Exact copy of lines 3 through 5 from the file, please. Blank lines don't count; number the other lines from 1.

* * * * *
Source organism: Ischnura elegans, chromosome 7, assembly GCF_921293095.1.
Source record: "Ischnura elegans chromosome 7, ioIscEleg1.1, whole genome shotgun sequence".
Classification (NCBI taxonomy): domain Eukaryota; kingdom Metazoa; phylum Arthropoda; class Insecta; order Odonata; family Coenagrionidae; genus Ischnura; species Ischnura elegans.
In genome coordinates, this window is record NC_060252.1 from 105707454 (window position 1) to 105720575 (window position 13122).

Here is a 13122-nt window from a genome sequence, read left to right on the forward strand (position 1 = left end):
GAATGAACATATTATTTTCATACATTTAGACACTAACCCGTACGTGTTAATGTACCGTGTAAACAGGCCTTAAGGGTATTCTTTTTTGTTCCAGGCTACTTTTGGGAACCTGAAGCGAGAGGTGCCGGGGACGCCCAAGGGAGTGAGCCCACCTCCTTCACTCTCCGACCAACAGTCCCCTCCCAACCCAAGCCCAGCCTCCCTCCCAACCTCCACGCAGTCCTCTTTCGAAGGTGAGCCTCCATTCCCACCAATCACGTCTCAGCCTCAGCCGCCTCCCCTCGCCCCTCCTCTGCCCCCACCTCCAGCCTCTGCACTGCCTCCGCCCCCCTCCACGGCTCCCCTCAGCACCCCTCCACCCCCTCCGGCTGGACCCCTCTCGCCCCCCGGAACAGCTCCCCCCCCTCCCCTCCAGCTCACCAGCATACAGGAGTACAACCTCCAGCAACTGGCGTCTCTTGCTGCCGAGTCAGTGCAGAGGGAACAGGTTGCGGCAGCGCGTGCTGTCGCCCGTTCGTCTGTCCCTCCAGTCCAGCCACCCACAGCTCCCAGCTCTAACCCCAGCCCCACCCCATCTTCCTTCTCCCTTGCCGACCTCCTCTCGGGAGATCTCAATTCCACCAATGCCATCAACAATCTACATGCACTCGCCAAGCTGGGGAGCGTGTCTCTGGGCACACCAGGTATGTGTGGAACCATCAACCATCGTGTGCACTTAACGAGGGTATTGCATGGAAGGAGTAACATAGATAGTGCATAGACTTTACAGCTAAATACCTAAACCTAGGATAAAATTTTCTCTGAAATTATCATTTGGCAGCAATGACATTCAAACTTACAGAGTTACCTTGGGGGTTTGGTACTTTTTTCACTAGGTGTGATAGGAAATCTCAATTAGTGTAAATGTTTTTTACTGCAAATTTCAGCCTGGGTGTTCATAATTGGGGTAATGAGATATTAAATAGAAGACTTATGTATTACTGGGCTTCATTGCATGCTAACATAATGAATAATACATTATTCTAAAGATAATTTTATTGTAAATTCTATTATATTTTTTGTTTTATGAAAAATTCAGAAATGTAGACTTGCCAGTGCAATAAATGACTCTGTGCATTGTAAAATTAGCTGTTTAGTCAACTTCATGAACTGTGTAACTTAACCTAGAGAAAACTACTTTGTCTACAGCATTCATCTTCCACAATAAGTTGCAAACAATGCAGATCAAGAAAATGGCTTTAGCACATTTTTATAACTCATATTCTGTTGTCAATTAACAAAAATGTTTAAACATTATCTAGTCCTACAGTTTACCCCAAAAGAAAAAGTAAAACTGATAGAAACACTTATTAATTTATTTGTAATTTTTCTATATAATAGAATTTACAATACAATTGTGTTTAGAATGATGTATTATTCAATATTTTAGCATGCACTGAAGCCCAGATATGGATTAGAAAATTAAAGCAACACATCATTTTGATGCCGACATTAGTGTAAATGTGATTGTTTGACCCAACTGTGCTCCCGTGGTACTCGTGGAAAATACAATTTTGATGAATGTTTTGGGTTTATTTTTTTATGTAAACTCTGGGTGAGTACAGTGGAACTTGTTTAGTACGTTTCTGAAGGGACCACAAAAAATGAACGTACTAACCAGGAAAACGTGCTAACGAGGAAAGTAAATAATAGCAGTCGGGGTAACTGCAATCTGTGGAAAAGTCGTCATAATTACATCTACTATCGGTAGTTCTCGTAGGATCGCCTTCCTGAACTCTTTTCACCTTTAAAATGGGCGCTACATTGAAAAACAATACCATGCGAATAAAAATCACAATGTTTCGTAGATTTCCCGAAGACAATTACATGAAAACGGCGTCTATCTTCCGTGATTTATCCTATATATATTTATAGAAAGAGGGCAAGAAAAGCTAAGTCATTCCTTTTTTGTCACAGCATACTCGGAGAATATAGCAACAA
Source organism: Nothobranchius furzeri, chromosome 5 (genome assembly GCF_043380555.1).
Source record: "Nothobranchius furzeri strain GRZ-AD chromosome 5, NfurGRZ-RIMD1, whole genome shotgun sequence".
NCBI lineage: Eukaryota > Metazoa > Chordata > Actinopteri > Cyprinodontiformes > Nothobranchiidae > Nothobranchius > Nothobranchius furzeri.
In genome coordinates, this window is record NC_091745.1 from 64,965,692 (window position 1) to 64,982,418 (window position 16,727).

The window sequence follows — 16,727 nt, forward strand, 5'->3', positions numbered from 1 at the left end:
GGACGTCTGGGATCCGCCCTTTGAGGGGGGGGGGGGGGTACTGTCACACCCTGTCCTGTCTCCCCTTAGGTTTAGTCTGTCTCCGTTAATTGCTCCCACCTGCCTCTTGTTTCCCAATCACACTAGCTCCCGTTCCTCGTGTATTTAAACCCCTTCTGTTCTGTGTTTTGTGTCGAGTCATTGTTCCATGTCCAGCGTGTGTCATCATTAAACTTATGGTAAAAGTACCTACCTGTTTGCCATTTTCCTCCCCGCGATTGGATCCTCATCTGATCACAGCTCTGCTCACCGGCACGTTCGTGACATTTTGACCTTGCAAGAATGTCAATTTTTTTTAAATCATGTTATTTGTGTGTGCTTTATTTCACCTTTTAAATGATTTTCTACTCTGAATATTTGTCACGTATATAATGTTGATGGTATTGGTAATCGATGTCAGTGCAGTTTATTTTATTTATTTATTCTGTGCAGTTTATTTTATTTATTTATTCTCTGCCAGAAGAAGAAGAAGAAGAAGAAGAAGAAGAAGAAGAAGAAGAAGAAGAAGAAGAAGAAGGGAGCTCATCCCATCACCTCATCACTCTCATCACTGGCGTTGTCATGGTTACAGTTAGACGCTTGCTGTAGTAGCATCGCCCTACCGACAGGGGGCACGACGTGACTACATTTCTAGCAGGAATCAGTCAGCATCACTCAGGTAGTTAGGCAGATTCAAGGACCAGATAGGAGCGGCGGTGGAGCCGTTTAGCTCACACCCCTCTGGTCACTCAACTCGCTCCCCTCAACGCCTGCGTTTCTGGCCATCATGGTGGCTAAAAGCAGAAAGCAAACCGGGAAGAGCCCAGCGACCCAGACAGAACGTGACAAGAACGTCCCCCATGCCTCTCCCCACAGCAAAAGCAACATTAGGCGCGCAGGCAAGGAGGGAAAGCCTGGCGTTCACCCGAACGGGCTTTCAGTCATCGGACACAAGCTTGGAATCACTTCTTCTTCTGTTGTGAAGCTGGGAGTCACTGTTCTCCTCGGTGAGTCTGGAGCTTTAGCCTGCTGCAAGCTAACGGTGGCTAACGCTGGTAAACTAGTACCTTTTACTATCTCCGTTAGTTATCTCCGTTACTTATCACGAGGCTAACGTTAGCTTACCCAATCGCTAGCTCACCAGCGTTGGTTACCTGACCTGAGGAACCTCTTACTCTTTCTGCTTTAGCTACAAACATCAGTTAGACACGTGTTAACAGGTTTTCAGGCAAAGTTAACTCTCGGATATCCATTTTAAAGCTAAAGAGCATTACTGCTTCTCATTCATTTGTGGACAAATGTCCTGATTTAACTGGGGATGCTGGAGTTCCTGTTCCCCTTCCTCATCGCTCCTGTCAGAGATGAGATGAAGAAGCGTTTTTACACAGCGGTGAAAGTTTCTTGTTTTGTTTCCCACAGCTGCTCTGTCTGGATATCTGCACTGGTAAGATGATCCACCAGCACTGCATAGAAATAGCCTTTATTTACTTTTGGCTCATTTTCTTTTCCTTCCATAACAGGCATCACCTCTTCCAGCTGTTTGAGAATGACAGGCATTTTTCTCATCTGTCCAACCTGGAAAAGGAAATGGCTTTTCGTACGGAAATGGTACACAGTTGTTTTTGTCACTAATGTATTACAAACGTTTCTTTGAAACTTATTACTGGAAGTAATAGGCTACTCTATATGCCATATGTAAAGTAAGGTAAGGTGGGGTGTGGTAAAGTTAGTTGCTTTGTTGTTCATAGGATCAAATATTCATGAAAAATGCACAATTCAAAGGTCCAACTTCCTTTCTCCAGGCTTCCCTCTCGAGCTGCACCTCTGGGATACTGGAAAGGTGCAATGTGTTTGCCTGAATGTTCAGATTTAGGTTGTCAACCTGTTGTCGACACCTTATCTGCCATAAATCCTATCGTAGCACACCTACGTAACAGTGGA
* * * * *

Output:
Classification (NCBI taxonomy): domain Eukaryota; kingdom Metazoa; phylum Arthropoda; class Insecta; order Odonata; family Coenagrionidae; genus Ischnura; species Ischnura elegans.
In genome coordinates, this window is record NC_060252.1 from 105707454 (window position 1) to 105720575 (window position 13122).

Here is a 13122-nt window from a genome sequence, read left to right on the forward strand (position 1 = left end):